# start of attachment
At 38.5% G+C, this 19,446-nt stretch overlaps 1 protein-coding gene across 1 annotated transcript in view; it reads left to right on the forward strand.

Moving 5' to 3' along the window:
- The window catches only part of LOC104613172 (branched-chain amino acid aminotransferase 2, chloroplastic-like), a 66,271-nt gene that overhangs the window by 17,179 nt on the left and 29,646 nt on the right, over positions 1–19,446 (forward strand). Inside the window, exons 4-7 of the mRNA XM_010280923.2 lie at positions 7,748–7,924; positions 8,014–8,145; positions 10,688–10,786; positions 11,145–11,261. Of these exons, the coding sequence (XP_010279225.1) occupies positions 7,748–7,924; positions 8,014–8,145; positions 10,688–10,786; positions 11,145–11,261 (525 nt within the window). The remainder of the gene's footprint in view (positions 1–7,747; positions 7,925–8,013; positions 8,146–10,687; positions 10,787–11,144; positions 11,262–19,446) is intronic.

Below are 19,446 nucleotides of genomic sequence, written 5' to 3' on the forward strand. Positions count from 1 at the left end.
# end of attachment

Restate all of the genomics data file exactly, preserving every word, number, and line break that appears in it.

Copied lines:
At 38.5% G+C, this 19,446-nt stretch overlaps 1 protein-coding gene across 1 annotated transcript in view; it reads left to right on the forward strand.

Moving 5' to 3' along the window:
- The window catches only part of LOC104613172 (branched-chain amino acid aminotransferase 2, chloroplastic-like), a 66,271-nt gene that overhangs the window by 17,179 nt on the left and 29,646 nt on the right, over positions 1–19,446 (forward strand). Inside the window, exons 4-7 of the mRNA XM_010280923.2 lie at positions 7,748–7,924; positions 8,014–8,145; positions 10,688–10,786; positions 11,145–11,261. Of these exons, the coding sequence (XP_010279225.1) occupies positions 7,748–7,924; positions 8,014–8,145; positions 10,688–10,786; positions 11,145–11,261 (525 nt within the window). The remainder of the gene's footprint in view (positions 1–7,747; positions 7,925–8,013; positions 8,146–10,687; positions 10,787–11,144; positions 11,262–19,446) is intronic.

Below are 19,446 nucleotides of genomic sequence, written 5' to 3' on the forward strand. Positions count from 1 at the left end.